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Wednesday, October 5, 2016

Favorite Fairy Tales & the Mighty Jack Blog Tour!

Today I'm part of the blog tour for Ben Hatke's Mighty Jack, which I'm sure anyone who's followed this blog for any length of time will know is something that's right up my alley. Not only is it a fairy tale retelling, but it's by the ever-incredible Ben Hatke (you know who I mean) AND we're talking about our favorite tales and adaptations (which is kinda my thing)!

Now, I'm sure for most of the people on this tour, their favorite adaptation is — not coincidentally — also of their favorite original fairy tale, but for me, you don't run across my favorite tales too often. I mean, Cinderella and Snow White are great and all, but I think it's been well-established that I like the weird sh*t. The dark, disturbing, less-common fairy tales are my game, and have been since I was a small child, but even if it's not super dark, my tastes have always tended to the more obscure. The Elves and the Shoemaker, anyone? And while I have yet to find a retelling of that (and though there is a fantastic retelling of my childhood second-favorite fairy tale), my two favorite-of-all-time retellings (because of course there are two, when do I ever pick just one "favorite"?) are indeed of more unusual — and often less. . . happy — source material.
(And again, if you've been around, you can probably guess what they are...)

First up: Sun and Moon, Ice and Snow by Jessica Day George. This retells East O' the Sun, West O' the Moon, which is, I suppose, part of the Beauty and the Beast-strain of tale (which is itself descended from the Eros & Psyche myth, if we're honest, and since that is my favorite myth, I suppose I do sort of fall into that category of  "favorites" I mentioned above). The general story is girl (with no name; she is known simply as 'the Lass') ventures out into the cold cold cold at the side of an isbjorn (ice bear), in order to help her family. It follows the basic BatB bullet-points from there, with her eventually realizing that the 'bear' is really a prince under a curse, yada yada, and we'll save for another day the discussion of how creepy and effed up it is that this cycle of stories hinges on a girl falling in love with a bear/beast/creature-she's-forbidden-to-see, etc. etc, — and also how much I love these stories anyway? — because that is neither here nor there.

No, the beauty and the strength of this story, and the reason I adore it so, is the absolute, slavish love that Jessica Day George poured into it. It pulsates from the pages, her passion for Norway and this story; the people and culture and scenery and mythology, the characters and setting and world. The Lass is intriguing and one of my favorite characters, ever, and I love Bear. I love him. I just do.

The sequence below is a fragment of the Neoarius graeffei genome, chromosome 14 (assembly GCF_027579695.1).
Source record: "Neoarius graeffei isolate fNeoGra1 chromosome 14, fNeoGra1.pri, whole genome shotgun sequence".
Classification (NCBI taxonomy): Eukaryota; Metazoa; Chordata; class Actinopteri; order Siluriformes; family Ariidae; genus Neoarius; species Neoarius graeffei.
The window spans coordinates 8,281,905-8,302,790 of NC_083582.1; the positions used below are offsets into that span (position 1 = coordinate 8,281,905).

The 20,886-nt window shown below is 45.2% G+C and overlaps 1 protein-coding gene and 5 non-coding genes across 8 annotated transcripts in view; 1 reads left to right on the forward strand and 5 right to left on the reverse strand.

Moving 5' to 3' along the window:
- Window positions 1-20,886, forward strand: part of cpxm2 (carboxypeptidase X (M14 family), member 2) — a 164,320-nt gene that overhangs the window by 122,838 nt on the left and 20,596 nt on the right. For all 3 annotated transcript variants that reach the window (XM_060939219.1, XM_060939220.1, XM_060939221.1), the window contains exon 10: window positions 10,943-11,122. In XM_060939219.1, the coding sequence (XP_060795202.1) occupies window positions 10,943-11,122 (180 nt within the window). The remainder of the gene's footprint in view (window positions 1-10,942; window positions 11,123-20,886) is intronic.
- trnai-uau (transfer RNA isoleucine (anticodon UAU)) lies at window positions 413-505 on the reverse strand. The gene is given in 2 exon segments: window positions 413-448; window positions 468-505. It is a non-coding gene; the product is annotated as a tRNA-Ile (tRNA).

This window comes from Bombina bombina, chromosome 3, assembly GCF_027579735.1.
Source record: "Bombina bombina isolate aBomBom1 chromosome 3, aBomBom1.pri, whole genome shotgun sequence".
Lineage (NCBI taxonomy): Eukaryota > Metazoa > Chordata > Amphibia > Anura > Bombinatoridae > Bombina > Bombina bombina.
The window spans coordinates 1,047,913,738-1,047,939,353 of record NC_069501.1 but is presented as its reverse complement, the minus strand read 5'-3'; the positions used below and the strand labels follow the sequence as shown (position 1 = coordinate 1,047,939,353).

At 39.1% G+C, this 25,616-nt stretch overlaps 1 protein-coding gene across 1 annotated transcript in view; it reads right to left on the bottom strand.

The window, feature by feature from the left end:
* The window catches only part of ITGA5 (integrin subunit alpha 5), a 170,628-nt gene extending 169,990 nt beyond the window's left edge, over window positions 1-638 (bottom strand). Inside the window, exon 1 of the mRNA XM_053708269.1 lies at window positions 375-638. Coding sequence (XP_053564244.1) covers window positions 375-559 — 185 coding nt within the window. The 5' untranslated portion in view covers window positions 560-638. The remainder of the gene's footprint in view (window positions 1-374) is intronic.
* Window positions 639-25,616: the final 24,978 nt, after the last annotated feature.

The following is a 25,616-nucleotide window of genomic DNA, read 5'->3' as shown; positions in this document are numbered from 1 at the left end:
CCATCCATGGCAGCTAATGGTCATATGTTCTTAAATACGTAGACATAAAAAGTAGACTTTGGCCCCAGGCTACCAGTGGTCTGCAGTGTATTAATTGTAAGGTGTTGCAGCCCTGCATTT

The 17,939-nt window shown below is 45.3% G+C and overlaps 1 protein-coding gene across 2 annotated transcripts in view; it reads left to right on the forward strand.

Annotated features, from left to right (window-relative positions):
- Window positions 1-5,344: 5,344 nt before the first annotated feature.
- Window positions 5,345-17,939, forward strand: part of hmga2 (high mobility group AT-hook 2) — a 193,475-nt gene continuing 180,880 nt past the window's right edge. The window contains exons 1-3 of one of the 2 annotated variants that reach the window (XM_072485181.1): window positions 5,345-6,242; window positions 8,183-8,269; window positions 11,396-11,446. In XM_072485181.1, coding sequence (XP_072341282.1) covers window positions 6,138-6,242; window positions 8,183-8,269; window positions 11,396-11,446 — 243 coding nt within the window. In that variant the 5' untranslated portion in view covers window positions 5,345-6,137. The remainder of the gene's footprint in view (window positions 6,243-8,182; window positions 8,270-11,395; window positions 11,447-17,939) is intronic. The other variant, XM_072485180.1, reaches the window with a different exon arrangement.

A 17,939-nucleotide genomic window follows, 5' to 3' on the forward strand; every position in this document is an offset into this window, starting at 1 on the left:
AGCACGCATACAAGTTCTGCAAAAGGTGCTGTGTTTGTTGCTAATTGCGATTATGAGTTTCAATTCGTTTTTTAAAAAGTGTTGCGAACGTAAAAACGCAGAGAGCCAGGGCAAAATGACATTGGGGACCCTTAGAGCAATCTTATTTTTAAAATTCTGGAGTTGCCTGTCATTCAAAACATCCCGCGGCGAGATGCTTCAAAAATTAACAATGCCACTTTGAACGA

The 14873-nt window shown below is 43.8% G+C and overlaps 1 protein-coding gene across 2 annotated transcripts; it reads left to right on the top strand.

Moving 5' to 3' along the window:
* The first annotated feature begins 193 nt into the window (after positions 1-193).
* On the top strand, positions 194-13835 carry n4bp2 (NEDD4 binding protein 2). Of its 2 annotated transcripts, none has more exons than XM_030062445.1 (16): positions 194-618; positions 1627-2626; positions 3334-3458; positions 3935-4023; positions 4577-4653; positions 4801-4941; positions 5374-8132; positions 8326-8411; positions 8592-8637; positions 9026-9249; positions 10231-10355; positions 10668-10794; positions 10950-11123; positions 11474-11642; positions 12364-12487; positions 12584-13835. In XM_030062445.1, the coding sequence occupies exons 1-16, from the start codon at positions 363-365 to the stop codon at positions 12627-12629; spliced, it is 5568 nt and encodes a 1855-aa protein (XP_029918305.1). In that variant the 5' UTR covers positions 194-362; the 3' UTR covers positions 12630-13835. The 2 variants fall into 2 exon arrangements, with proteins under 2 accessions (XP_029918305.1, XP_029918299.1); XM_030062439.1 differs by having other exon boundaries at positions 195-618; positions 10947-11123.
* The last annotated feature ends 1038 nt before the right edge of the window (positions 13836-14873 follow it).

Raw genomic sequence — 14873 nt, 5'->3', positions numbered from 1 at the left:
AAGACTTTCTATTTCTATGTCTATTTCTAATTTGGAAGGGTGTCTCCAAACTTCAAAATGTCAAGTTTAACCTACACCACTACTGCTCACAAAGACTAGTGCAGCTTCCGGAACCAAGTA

I felt the cold and the isolation, and the magic and romance of it all, and it is just a book that won me over, head to toe, cover to cover; my thoughts on it are very warm, despite all its blustery coldness.

The second story, and my absolute Favorite of all Favorites, is Daughter of the Forest by Juliet Marillier (shocker). I may have talked about this book a time or twelve.

It's a retelling of The Wild Swans, a disturbing little story that is strangely close to my heart. It's a Hans Christian Andersen tale, so of course it's pretty effed up. (Not that any of them are all that rosy, tbf. But Andersen had issues, man.) It starts slow, and it has some bobbles along the way, but my god, is it ever a powerhouse. I reread this book routinely (pretty much annually, but I'm overdue), and it gives me chills and butterflies every time. Not even kidding.

Marillier captures something with this story, these characters. It's not just that it's a very strong retelling of an interesting (if odd) story, but that she creates a huge, tangible world, an epic romance, characters I could almost reach out and touch, and — just — FEELS.  Feels, man! Her writing is beyond evocative, lush and powerful, and gah! Talking about it makes me want to read it yet again.

It's not perfect, but it is amazing. It also employs an odd little favorite thing of mine: a silent main character. I'm not sure what it is, it's not even something you see often, but I seem to be smitten with silent or semi-mute protagonists. I don't know if there's something to be analyzed in that. . . ¯\_(ツ)_/¯

So there you have my two favorites, but the general list is a long one. I've got fairy tale recommendations for days. Which brings us to my thoughts on Mighty Jack. I find this transition kind of funny, because it's actually a retelling of one of my "problem" fairy tales, Jack and the Beanstalk. Like all kids, I loved this tale as a kid, because it frankly doesn't get much more silly or whimsical than this (in mainstream fairy tales, at least). THAT SAID, even as a kid, Jack really bothered me. REALLY bothered me. I mean, selling the cow for beans is bad enough (you fool!), but repeatedly breaking into a giant's house and stealing his ish is a whole other level — and then Jack has THE NERVE to kill the giant over it! And is considered a hero!